1. This is more a ‘dark side’ of the secular mindfulness movement than of mindfulness per se (though there have been precursors of the issue in Zen).Most (all?) schools of Buddhism teach mindfulness in a broader ethical context which includes conscious cultivation of compassion & empathy as you write.But Buddhism also often claims that mindful insight reveals compassion to be intrinsic to the mind. Ethics then falls out of phenomenology, and its cultivation is therefore more like sharpening the senses than it is cultural indoctrination. This seems like its most interesting and important claim.
    2. It was shocking to hear, especially from a guy who has spent four decades doing mindfulness meditation in the foothills of the Himalayas. For Ricard, the Buddhist approach to mindfulness – unlike its secular counterpart – doesn’t have this problem of being ‘mindfulness without morals’, as it emphasises concepts such as compassion, caring, empathy and altruism.
    3. There are a lot of people speaking about mindfulness, but the risk is that it’s taken too literally – to just ‘be mindful’. Well, you could have a very mindful sniper and a mindful psychopath. It’s true! A sniper needs to be so focused, never distracted, very calm, always bringing back his attention to the present moment. And non-judgemental – just kill people and no judgement. That could happen!Ricard was only half-joking, because he knows that secular mindfulness courses have become popular in military training and amongst Wall Street bankers, who hope it will keep them calm and give them the edge when the financial stakes are high. He then told me about a study at the Max Planck Institute in Leipzig showing that taking a mindfulness course can help you deal with stress but has no discernible impact on pro-social behaviour.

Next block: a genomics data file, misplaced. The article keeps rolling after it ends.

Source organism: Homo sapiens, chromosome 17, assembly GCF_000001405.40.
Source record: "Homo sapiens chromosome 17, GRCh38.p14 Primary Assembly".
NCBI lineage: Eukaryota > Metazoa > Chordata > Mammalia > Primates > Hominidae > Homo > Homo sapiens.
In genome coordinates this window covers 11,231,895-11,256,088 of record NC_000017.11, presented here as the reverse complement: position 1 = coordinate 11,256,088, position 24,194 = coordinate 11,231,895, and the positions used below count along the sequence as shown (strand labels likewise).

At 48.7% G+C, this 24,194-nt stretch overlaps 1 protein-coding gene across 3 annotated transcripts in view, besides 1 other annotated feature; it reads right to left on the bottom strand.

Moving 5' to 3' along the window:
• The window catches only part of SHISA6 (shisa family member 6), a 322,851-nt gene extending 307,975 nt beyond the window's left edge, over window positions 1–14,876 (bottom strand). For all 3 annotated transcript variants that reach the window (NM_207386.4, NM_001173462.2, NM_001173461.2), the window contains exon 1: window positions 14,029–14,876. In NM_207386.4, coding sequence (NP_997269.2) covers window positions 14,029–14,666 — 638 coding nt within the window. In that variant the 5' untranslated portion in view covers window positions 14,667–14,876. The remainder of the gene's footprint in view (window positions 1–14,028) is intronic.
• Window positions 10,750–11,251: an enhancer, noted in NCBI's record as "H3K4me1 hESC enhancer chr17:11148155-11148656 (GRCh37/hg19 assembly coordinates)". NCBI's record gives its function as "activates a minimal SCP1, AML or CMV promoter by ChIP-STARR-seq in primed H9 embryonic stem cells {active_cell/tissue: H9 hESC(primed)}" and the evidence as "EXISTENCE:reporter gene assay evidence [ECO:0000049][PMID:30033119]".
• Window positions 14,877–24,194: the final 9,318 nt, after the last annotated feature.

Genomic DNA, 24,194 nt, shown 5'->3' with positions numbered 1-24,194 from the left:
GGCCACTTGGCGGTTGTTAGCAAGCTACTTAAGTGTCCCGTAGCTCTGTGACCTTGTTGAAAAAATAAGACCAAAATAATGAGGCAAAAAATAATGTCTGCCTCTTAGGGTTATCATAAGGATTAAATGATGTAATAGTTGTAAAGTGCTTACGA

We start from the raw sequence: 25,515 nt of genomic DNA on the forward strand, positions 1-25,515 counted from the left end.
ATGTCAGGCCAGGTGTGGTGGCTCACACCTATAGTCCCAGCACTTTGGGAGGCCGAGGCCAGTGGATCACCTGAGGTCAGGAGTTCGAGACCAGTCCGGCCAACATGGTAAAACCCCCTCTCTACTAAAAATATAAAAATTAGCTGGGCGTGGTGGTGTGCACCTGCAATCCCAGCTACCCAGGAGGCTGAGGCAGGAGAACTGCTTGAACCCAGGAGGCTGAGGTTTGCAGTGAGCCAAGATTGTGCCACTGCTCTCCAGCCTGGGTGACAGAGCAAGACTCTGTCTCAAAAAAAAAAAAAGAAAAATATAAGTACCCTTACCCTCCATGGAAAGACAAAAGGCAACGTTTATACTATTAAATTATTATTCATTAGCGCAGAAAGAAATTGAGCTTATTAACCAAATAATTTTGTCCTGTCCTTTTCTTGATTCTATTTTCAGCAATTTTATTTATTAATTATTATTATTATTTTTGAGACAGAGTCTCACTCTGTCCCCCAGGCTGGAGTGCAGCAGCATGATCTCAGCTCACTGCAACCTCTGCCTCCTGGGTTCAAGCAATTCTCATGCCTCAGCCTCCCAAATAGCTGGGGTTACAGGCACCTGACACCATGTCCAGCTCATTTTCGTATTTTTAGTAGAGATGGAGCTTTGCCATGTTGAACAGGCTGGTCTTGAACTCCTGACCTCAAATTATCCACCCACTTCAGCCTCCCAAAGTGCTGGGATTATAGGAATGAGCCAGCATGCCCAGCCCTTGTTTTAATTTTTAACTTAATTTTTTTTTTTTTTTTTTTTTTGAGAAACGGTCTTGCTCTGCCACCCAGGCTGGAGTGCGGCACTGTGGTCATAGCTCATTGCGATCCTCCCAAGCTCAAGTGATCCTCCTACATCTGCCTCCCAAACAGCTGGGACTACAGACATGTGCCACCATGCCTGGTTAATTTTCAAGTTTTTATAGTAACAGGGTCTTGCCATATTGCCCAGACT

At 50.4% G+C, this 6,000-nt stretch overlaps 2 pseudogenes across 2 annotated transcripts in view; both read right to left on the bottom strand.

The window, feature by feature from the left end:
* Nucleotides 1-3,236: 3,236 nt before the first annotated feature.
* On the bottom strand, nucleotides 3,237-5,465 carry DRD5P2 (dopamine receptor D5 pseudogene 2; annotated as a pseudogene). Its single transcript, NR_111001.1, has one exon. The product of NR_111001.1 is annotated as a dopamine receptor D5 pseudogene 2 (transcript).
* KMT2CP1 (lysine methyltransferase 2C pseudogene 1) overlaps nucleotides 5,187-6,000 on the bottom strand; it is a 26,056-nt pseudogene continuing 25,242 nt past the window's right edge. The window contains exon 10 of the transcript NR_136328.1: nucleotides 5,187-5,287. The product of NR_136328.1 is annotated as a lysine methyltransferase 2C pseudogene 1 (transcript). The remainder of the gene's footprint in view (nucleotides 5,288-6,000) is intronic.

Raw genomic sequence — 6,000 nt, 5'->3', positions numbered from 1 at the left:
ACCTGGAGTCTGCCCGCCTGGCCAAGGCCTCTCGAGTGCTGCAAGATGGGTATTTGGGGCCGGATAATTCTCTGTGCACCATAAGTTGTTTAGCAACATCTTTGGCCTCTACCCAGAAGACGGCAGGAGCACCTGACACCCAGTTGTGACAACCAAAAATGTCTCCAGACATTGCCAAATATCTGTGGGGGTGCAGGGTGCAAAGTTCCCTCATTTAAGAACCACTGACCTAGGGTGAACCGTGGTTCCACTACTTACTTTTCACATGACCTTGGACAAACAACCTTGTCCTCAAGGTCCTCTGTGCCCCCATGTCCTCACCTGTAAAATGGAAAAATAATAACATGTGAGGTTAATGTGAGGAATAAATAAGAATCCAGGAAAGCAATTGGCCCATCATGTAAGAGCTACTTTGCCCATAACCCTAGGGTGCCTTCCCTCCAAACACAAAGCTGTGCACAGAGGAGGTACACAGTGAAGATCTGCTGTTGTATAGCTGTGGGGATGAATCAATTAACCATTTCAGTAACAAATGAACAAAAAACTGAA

6. Oct 2017
    1. Flanagan explains why Buddhism should be so appealing to philosophers. It offers a metaphysics anchored in such robust principles as impermanence, no-self, and the ubiquity of causation, an epistemology that is thoroughly empiricist, and an ethics that prizes compassion, while at the same time claiming "that there are logical connections between these three" (206). A philosopher working at the intersection of multiple "spaces of meaning" would find that these logical connections open up new possibilities for enhancing, refining, and expanding the range of philosophical arguments and possibilities.